Useful cigarette butts

House finch has to accept harmful side effects

House finches add cigarette butts to their nests to repel parasites

Smoked-trough cigarette filters are noxious, still some bird species add them to their nest lining, where the nicotine will repel blood-sucking parasites. They do so only when they need to, as Monserrat Suárez-Rodríguez and Constantino Macías Garcia show.

Spent cigarette filters are popular among some bird species, for instance the house finch. The birds weave cellulose fibres from discarded butts into the lining of their nests, together with more conventional soft materials such as feathers, fur or cotton. Monserrat Suárez-Rodríguez en Constantino Macías Garcia wondered whether the birds collect cellulose from butts accidently, or whether they do it to protect their young against blood-sucking parasites: lice and ticks. From earlier research, they knew that ectoparasites are repelled by nicotine, and the more smoked-through cigarette butts could be found in a nest, the smaller the amount of parasites was. Weight gain and fledging success of young increased with the proportion of cellulose from butts in the nest lining.

But they also knew that the butts are harmful to adult birds and their offspring. Next to nicotine, the butts contain more than 400 different substances such as heavy metals and insecticides, many of which are toxic. The substances may enter the birds’ bodies through the skin or the lungs.

The research team had analysed blood samples of parents and young and found nuclear abnormalities in many red blood cells (in contrast to human red blood cells, those of birds contain a nucleus with dna). The larger the proportion of butts in the nest lining, the more genotoxic damage was seen. Red blood cells live for only two to four weeks, so the damage may have no serious consequences. But other cells types likely are damaged too. The question is whether the benefits of adding cigarette butts to the nest lining – less parasites, resulting in better growth – are large enough to outweigh these costs.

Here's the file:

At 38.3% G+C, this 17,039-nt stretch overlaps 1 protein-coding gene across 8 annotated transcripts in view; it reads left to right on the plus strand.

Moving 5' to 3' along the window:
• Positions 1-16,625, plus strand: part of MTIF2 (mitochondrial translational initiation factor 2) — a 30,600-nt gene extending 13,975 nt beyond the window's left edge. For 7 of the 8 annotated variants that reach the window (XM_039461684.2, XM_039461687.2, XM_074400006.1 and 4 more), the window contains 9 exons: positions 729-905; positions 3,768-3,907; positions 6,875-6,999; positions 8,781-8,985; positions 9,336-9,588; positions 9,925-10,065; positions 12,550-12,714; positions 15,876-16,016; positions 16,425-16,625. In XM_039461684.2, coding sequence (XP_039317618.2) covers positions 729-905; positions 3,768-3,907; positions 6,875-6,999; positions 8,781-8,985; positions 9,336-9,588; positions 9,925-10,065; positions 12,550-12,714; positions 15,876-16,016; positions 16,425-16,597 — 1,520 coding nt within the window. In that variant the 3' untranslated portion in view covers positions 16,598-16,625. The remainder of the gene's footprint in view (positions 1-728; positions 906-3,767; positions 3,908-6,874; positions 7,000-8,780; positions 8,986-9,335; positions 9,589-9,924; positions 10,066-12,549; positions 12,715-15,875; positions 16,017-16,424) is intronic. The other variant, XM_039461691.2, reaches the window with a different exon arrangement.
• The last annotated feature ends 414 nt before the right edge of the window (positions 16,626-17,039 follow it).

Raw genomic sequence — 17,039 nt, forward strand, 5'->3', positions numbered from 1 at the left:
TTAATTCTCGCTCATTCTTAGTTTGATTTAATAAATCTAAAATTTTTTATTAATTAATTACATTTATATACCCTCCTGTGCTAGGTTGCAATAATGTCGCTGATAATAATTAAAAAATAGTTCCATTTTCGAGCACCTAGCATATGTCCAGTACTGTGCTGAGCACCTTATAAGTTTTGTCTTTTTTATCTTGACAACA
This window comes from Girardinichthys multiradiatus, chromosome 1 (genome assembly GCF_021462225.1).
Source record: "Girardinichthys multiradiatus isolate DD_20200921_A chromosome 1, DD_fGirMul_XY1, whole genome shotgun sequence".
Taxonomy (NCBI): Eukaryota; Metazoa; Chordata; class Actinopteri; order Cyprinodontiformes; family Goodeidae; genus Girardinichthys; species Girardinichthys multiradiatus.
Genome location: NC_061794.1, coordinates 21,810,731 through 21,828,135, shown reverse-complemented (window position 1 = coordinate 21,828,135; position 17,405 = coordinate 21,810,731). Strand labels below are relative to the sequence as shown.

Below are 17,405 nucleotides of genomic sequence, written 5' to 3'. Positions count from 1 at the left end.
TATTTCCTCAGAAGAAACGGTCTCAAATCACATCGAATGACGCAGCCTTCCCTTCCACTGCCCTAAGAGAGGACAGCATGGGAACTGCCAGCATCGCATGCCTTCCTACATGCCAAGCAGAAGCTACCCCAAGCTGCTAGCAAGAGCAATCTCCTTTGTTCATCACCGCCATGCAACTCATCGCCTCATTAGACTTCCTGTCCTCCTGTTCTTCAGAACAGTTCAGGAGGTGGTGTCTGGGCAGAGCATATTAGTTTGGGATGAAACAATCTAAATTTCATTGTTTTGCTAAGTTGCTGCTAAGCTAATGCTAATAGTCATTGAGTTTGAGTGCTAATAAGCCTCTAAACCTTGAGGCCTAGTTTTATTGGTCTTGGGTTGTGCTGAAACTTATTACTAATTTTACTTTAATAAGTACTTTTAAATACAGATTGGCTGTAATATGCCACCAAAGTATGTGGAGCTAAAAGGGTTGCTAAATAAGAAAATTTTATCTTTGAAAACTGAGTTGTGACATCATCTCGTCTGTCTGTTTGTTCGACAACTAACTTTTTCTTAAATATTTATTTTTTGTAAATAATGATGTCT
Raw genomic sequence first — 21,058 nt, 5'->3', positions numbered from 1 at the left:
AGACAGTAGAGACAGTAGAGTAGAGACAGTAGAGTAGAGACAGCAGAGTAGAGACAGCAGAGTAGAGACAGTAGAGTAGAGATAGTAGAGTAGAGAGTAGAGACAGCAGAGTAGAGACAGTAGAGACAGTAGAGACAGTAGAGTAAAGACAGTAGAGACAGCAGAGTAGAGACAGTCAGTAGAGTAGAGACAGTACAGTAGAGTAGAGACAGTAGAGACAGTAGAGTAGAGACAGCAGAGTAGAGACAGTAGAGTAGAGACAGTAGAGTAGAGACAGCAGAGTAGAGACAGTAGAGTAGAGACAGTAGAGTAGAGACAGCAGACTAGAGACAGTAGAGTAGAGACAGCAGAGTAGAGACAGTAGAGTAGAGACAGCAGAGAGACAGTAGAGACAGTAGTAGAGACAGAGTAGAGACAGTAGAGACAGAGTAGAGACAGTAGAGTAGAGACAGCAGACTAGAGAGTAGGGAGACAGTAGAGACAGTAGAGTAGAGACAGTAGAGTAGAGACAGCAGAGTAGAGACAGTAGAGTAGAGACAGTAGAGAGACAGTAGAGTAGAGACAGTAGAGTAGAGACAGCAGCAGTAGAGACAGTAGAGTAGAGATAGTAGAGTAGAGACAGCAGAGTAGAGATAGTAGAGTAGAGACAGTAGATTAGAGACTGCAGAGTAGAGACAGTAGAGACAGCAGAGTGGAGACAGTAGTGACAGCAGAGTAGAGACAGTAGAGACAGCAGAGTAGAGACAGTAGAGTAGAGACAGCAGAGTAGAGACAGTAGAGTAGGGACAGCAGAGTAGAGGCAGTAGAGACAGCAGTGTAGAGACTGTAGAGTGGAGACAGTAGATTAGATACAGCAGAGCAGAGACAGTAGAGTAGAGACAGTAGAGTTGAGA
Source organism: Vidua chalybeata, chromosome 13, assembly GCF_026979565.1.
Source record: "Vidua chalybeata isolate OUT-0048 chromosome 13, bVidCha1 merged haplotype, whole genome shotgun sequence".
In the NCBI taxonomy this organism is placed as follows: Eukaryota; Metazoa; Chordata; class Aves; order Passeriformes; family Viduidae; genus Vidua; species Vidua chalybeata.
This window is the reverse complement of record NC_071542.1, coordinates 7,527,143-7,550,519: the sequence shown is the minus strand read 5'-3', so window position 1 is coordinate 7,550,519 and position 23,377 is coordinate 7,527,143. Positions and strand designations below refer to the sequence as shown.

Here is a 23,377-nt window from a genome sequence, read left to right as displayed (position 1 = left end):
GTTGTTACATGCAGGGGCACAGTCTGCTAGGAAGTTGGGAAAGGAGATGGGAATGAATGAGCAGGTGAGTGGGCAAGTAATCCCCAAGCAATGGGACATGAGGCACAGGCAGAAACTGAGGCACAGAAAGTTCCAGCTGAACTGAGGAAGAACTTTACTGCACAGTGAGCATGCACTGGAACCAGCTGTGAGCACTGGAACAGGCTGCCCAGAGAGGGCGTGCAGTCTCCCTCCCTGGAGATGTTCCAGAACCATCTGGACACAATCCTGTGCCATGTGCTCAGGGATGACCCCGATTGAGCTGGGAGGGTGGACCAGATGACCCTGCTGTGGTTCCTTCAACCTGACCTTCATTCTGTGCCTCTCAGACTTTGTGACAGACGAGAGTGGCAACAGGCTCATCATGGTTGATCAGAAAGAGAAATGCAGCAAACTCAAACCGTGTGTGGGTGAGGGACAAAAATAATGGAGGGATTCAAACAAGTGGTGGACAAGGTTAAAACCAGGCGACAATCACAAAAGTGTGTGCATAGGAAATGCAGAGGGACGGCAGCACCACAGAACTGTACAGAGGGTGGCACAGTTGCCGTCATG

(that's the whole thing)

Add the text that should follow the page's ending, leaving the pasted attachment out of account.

The answer will depend on how much the butts are needed to fight off parasites.

Now, experiments reveal that house finches act accordingly: they bring more smoked-through cellulose fibres from cigarette butts to their nests if parasites are present than if they’re not. The researchers removed the nest lining from a number of nests shortly after the young hatched, and added a piece of felt instead; by doing so, they removed the bulk of the tick population from the nest as well. They measured the amount of butts in the original lining. They added living ticks to some of the artificial felt nest linings, dead ticks to other linings and nothing to the remaining linings. After the young fledged, they collected the artificial linings to investigate how much butts the parents had added.

It appeared that the birds collected more butts if the researchers had added living ticks to their nest, so when it was useful to bring butts. Also birds that had brought a large amount of butts into their original nest lining, collected many butts now as well; apparently, they had experienced a high parasitic load during incubation.

The birds don’t collect cigarette butts randomly, the conclusion is, but in response to the presence of ectoparasites; so, it is a form of self-medication.

Willy van Strien

Photo: house finch male feeding young. Susan Rachlin (Wikimedia Commons, Creative Commons CC BY 2.0)

Sources:
Suárez-Rodríguez, M. & C. Macías Garcia, 2017. An experimental demonstration that house finches add cigarette butts in response to ectoparasites. Journal of Avian Biology, online September 1. Doi: 10.1111/jav.01324
Suárez-Rodríguez, M., R.D. Montero-Montoya & C. Macías Garcia, 2017. Anthropogenic nest materials may increase breeding costs for urban birds. Frontiers in Ecology and Evolution 5: 4. Doi: 10.3389/fevo.2017.00004
Suárez-Rodríguez, M. & C. Macías Garcia, 2014. There is no such a thing as a free cigarette; lining nests with discarded butts brings short-term benefits, but causes toxic damage. Journal of Evolutionary Biology 27: 2719–2726. Doi: 10.1111/jeb.12531
Suárez-Rodríguez, M., I. López-Rull & C. Macías Garcia, 2013. Incorporation of cigarette butts into nests reduces nest ectoparasite load in urban birds: new ingredients for an old recipe? Biology Letters 9: 20120931. Doi: 10.1098/rsbl.2012.0931

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